How To Opt Out And Re-Enter The Workforce

Two professional moms launched Apres, a business dedicated to paving the way for moms who “opted out” and want to head back to work.

apres-groupThe impossible situation: You have 2 young kids, a stressful job that requires frequent travel, a daily commute to and from the ‘burbs (because you know, “quality of life”), and coworkers who roll their eyes when you leave at 5:30pm (which only means you see your kids for 10 minutes before bedtime). You’re not doing anything well, and you’re about to f*^king lose it.

So you opt out of work and stay home for a few years. (Because really, what other choice do you have, but that conversation’s for another day…)

Cut to 6 months/3 years/10 years later: Your kids are in school full time, followed by after school activities, and you are itching to go back to work. But how?! Where do you even begin?

Niccole Kroll and Jen Gefsky totally know how you feel. They were equally as lost when they wanted to re-enter the workforce. Which is what led them to the idea for Apres, a new company that guides women through the process of finding (and getting!) the right opportunity for them. With super-helpful content, career coaches, prep tools, and curated job listings, it can be as hands-on (read: hand holding) as you like.

We peppered them with the endless questions swirling around in our head, and they answered them like the #BossWomen they are. Read on for some of the best advice, whether you’re thinking of opting out or heading back to the workplace.

Educate, Educate, Educate

Our approach is two-fold:

  1. Educate our members about their value to a workplace. It sends the right message to current employees who aren’t yet parents, giving them mentors and a beacon of hope that they’ll be able to do the same thing when they have a family. Lead by example, ladies.
  2. Educate companies about why “returners” are so valuable to the business: Clients want to work with companies that employ women with kids – it puts the company’s priorities and culture in a positive light.

Preparing to Opt Out:

  1. If feeling financially independent is going to be a trigger for you, plan ahead by stashing away  some savings to alleviate that stress.  
  2. Talk to a few people who have done it, so you have an understanding of what’s to come.
  3. Think about strategic volunteer opportunities that will add value if and when you go back to work (90% of women do) – be on a board, help a local small business – something that keeps your skills sharp or builds upon them.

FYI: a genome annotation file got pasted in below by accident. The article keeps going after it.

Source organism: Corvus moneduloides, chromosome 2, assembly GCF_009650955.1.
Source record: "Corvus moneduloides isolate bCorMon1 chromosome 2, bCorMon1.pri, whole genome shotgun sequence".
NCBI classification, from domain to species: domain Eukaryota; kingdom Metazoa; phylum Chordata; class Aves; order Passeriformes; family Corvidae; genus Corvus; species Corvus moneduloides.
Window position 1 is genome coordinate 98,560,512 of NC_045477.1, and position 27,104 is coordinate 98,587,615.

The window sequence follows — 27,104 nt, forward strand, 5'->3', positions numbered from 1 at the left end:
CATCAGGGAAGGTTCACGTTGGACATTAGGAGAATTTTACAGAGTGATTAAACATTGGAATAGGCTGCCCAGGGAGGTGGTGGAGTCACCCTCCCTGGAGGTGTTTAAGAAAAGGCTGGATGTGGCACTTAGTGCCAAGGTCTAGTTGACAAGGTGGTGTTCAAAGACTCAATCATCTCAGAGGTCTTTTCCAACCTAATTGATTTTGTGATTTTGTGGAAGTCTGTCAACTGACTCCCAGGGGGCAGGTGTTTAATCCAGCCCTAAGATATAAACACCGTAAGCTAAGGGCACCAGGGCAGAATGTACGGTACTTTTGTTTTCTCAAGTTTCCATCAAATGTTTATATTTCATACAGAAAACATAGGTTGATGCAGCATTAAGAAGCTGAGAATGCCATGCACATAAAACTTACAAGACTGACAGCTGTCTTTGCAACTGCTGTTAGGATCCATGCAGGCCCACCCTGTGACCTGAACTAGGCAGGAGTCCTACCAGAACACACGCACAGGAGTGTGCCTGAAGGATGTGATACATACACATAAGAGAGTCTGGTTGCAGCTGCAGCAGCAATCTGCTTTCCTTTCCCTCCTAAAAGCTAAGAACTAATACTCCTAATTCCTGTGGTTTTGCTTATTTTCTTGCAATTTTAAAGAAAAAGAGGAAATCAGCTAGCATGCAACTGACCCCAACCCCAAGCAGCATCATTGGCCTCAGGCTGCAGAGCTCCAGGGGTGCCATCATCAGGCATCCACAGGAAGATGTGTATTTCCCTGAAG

Making SAHM Friends

  • Don’t shy away from connecting with women who may not be at all like you. You have being moms in common, and that’s enough.
  • If your kid is in school or signed up for activities, the parents of your kid’s friends will become your friends. Sounds ridiculous, but it truly happens that way.
  • Go to exercise classes during the day (i.e. not before/after work times) – barre, spinning, yoga – that’s where your people are.

While You’re Home…

You may think you’ll never ever go back to work, but 90% of women re-enter after opting out. Just in case, do the following – it will make it so much easier should you decide to go back.

  1. Keep an ongoing doc that keeps track of projects you take part in (think class mom, helping a friend launch a business, volunteering) and the skills used.
  2. Stay connected and engaged on Linkedin – join groups like alumni networks and professional groups.
  3. Keep your social media buttoned up – any future employer is going to look at it, so consider it your own personal brand.
  4. Stay abreast of your industry’s news by reading articles and staying engaged in groups. It’ll keep you informed and prevent playing catch-up should you find yourself interviewing one day.
  5. Don’t lose touch with professional contacts. Meet for coffee or drinks occasionally. Besides hearing all the industry gossip, it makes it not awkward to ask them for help if you decide to go back.

Let’s Do This Re-Entry Thing!

  1. The friends you’ve made on the soccer sidelines are a great resource. They know you on a personal level and will likely be very willing to refer you or make introductions if you ask.
  2. Be honest and up-front about the gap on your resume – it’s not something to feel insecure about. Say confidently, ‘I made the decision to spend some time with my kids.’ They will respect that.
  3. Know the requirements of the job (hours, travel, in-office policy), and don’t accept one that isn’t feasible for you.
  4. If you’re needing to move hours (not reduce hours), be up front in the interview process. They’ll either be willing to do it or not, but don’t take it thinking you can mention a shift in hours upon starting.